Credit Ratings Agencies. The people I know who teach CFA classes are frightened at how institutionalized the Ratings Agencies are into the practice of capital reserving. Like the materials can’t imagine a world outside of a ratings mindset. That’s worrisome, though I am no longer at the front lines on this. There’s always been a conflict of interest, but in the case of the AAA securitization it’s impossible to imagine any demand being there if they were AA rated. This bill opens up a lot of the ratings agency’s model; I’m curious as to how banks handle credit risk 5 years from now.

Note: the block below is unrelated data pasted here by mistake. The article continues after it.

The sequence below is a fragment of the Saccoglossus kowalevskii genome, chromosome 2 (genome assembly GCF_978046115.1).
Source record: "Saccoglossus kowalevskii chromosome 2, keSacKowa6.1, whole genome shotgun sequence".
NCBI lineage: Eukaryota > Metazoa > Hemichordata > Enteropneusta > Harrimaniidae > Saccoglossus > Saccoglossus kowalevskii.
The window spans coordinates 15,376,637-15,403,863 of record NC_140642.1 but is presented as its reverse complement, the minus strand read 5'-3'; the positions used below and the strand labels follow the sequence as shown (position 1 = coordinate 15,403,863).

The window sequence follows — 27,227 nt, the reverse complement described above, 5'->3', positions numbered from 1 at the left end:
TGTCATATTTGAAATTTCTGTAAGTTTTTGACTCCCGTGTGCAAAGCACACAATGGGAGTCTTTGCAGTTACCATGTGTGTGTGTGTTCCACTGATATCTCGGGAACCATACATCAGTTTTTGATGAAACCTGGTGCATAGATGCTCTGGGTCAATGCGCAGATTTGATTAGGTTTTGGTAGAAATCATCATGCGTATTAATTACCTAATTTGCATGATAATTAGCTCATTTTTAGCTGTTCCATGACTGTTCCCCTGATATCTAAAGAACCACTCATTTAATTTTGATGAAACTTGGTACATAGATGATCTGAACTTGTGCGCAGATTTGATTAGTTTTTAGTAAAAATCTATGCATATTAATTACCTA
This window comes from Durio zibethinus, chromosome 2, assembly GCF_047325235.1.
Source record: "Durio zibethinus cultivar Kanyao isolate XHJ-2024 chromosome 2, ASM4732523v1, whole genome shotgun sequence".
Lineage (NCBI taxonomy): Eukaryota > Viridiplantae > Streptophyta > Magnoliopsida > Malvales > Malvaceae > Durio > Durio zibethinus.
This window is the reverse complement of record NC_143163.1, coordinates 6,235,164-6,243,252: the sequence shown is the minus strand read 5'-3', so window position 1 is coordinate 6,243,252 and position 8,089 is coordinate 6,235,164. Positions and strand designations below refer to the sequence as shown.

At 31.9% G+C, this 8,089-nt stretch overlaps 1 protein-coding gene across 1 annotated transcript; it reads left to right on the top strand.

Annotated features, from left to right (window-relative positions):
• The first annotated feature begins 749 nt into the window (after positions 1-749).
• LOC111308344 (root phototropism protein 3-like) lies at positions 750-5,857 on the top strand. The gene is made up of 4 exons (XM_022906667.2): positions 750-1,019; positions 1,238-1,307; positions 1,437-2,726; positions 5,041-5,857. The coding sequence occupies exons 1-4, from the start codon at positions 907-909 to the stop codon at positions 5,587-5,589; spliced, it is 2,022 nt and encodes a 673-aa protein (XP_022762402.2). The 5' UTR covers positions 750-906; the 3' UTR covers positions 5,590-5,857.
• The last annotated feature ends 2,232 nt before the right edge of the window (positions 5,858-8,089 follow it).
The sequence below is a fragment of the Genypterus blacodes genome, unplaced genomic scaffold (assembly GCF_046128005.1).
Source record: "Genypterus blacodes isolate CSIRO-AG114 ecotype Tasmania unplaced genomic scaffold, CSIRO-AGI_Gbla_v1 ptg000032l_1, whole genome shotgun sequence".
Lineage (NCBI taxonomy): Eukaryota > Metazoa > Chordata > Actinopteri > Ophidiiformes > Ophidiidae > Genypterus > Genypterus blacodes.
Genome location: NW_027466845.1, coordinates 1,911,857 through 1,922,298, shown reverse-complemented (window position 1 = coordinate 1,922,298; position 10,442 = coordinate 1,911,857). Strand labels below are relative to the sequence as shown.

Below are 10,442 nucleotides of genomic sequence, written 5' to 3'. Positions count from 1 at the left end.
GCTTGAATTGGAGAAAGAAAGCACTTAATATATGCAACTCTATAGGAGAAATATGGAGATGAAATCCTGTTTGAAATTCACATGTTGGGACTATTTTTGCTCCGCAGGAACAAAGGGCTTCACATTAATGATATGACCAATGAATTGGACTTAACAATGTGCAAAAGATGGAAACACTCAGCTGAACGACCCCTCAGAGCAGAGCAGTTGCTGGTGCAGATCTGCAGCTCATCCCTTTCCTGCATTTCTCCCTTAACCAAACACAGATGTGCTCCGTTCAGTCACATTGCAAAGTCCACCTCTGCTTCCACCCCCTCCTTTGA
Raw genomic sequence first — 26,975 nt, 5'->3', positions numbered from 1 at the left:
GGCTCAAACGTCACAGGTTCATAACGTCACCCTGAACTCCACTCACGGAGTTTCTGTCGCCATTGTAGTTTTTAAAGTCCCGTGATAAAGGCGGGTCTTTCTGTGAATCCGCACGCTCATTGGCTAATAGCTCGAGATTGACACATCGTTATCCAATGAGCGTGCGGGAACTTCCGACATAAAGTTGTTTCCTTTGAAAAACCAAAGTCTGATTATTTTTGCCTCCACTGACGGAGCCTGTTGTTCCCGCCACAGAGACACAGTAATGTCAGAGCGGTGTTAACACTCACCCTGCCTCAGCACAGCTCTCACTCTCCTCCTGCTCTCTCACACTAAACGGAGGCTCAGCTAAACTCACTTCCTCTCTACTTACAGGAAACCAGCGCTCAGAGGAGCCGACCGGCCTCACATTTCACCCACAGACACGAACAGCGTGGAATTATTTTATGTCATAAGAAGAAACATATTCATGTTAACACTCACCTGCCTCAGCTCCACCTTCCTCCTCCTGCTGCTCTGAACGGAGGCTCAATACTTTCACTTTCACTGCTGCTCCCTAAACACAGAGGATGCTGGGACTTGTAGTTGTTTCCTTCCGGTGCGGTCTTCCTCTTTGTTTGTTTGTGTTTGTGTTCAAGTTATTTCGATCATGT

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13 Responses to The Dodd-Frank List of Topics, My High-Level Impressions

  1. jphkinghall says:

    The very fact that rating agencies are institutionalized suggests that improving quality, not just reducing reliance, is a worthy strategy. The Franken Amendment was a serious effort at this, although people can debate the importance of the issuer-pays conflict. Congress should have considered adopting some sort of ex-post relief mechanism that is tied to actual rating quality, rather than nebulous concepts such as “fraud” or “gross negligence.” The SEC’s new authority to de-certify a rating agency that consistently produces poor-quality ratings is a step in the right direction.